Course Prefix: 305, Course Number: 990, Section: 45, Course Level: Graduate
     

Research Interests

Dr. Halverson’s research aims to bring the research methods and practices of the Learning Sciences to the world of educational leadership. His research explores the use of data driven instructional systems in schools, and the development of game and simulation based tools for professional learning. Dr. Halverson's leadership work develops concepts in distributed leadership, particularly in questions of how school communities build and use artifacts to influence teaching and learning. He currently co-directs the Comprehensive Assessment of Leadership for Learning (CALL) study to develop an on-line, 360-degree formative evaluation system for school leadership. Dr. Halverson's work in technology in schools follows from his work with the Games. Learning and Society research group and the Wisconsin Institutes for Discovery. He led teams to develop and research projects on teacher evaluation video analysis tools, handheld tools for teachers, data visualization tools, and video games for learning. He also writes on the future of schooling and technology.

Publications

  • Kelley, C.J., & Halverson, R.R. (2012). The Comprehensive Assessment of Leaderhip for Learning: A Next Generation Formative Evaluation and Feedback System. Journal of Applied Research on Children: Informing Policy for Children At Risk. 3(2).
    Online Publication/Abstract
  • Halverson, R.R., & Halverson, E.R. (2011). Education as design for learning: A model for integrating education inquiry across research traditions. In C. F. Conrad & R. C. Serlin (Eds.), Sage Handbook for Research in Education: Engaging Ideas and Enriching Inquiry. Thousand Oaks, CA: Sage.
    Download Publication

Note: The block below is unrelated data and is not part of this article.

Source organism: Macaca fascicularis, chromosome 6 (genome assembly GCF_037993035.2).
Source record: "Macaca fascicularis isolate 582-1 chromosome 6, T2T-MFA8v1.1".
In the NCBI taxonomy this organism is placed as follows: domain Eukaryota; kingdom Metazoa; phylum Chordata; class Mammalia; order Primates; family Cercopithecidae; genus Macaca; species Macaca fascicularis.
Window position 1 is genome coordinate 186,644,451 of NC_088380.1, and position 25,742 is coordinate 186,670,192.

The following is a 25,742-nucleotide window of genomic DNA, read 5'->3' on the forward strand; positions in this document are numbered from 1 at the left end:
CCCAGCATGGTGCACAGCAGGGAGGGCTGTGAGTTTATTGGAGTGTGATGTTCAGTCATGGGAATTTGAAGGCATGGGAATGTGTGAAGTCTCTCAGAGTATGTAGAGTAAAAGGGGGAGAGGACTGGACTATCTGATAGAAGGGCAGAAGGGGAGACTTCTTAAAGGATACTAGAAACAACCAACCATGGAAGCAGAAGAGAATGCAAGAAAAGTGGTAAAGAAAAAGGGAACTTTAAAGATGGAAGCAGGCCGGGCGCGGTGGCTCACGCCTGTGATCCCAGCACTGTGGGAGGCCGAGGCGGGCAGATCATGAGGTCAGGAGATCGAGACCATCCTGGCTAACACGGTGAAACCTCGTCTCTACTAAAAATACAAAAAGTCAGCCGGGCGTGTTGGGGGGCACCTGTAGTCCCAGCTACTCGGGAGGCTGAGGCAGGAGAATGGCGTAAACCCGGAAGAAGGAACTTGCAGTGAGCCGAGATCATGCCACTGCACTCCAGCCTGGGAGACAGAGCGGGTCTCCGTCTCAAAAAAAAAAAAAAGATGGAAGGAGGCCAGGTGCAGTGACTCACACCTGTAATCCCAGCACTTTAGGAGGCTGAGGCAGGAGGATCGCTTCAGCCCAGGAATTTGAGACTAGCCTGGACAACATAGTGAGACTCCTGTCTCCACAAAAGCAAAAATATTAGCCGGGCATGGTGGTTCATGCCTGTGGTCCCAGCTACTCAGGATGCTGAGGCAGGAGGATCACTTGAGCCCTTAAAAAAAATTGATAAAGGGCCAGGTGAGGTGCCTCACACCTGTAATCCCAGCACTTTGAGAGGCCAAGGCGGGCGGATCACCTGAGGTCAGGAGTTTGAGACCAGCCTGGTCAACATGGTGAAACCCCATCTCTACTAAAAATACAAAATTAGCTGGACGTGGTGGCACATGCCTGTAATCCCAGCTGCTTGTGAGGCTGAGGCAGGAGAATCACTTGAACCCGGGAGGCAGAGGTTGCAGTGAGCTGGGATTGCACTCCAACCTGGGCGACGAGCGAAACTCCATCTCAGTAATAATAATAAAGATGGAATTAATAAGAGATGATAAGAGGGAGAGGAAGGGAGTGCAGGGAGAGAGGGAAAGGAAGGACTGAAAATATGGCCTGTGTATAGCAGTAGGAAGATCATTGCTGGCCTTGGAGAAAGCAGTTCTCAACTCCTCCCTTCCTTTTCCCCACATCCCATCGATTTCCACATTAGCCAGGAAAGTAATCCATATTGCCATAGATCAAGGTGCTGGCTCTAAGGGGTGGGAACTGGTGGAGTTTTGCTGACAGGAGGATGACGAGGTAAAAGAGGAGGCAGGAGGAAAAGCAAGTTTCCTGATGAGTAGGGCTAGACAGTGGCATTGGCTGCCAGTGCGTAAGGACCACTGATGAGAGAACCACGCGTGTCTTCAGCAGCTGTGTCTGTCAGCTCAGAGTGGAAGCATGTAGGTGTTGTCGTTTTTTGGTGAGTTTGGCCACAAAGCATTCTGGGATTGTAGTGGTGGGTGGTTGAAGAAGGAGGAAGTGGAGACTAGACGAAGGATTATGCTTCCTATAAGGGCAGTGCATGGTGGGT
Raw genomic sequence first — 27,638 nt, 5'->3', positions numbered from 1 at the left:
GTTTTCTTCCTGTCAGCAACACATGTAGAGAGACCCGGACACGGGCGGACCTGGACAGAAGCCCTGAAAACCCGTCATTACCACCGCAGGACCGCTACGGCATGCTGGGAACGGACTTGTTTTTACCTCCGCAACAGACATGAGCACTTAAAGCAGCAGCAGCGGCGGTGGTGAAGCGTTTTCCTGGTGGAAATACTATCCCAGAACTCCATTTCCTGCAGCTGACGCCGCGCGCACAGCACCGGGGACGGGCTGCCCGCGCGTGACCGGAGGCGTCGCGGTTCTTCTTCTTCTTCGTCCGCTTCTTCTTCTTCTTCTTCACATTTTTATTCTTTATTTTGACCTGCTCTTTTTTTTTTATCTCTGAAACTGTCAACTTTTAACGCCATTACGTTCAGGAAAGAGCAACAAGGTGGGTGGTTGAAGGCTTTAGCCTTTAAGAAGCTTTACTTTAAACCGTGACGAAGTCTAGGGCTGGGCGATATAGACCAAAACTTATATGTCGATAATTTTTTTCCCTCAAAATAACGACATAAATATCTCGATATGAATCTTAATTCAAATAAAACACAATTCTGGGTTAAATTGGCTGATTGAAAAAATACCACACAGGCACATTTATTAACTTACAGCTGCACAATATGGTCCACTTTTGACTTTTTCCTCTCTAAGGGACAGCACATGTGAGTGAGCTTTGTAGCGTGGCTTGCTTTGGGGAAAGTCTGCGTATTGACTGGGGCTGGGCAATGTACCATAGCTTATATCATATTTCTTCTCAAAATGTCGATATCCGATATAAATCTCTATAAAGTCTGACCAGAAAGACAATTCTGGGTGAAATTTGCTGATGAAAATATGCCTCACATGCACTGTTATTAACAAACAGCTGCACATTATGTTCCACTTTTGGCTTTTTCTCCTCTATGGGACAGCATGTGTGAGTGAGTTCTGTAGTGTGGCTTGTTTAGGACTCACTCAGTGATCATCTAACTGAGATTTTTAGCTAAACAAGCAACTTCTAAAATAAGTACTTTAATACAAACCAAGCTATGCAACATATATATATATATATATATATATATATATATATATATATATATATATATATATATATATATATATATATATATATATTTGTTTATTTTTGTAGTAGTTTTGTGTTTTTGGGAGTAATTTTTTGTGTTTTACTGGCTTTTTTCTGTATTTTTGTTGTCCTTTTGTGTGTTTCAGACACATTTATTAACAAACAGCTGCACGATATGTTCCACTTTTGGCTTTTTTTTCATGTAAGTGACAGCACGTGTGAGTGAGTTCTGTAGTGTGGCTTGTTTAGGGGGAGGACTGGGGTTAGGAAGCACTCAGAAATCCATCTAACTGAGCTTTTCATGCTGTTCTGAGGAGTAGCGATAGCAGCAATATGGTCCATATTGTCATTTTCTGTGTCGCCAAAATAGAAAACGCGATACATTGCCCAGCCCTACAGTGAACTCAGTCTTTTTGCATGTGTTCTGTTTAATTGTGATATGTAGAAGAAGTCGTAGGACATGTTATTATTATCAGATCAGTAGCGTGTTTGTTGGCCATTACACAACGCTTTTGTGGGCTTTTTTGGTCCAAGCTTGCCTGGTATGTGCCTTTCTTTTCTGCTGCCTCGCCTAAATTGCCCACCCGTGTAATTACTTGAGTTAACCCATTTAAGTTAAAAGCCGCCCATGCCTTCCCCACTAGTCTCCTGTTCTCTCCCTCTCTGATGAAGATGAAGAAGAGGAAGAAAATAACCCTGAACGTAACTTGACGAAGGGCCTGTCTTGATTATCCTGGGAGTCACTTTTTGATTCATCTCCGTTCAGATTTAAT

• Halverson, R.R., Blakesley, C., & Figeurido-Brown, R. (2011). Video-game design as a model for professional learning. In M. S. Khine (Eds.), Learning to Play: Exploring the Future of Education with Video Games, (pp. 9-28). New York, USA: Peter Lang.
    Download Publication
  • Halverson, R.R., Feinstein, N.R., & Meshoulam, D. (2011). School Leadership for Science Education. In George DeBoer (Eds.), The Role of Public Policy in K-12 Science Education. Greenwich, CT, USA: Information Age Publishing.
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  • Halverson, R.R., & Smith, A.R. (2010). How new technologies have (and have not) changed teaching and learning in schools. Journal of Computing in Teacher Education. 26(2), 49-54.
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  • Halverson, R.R. (2010). School formative feedback systems. Peabody Journal of Education. 85(2), 130-155.
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  • Collins, A.R., & Halverson, R.R. (2010). The second educational revolution: rethinking education in the age of technology. Journal of Computer Assisted Learning. 26(1), 18-27.
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  • Halverson, R.R., Wolfenstein, M., Williams, C., & Rockman, C. (2009). Remembering math: The design of digital learning objects to spark professional learning. E-Learning. 6(1), 97-118.
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  • Collins, A.R., & Halverson, R.R. (2009). Technology supports for lifelong learning. In E. Baker, B. McGaw and P. Peterson (Eds.), International Encyclopedia of Education. Oxford: Elsevier Press.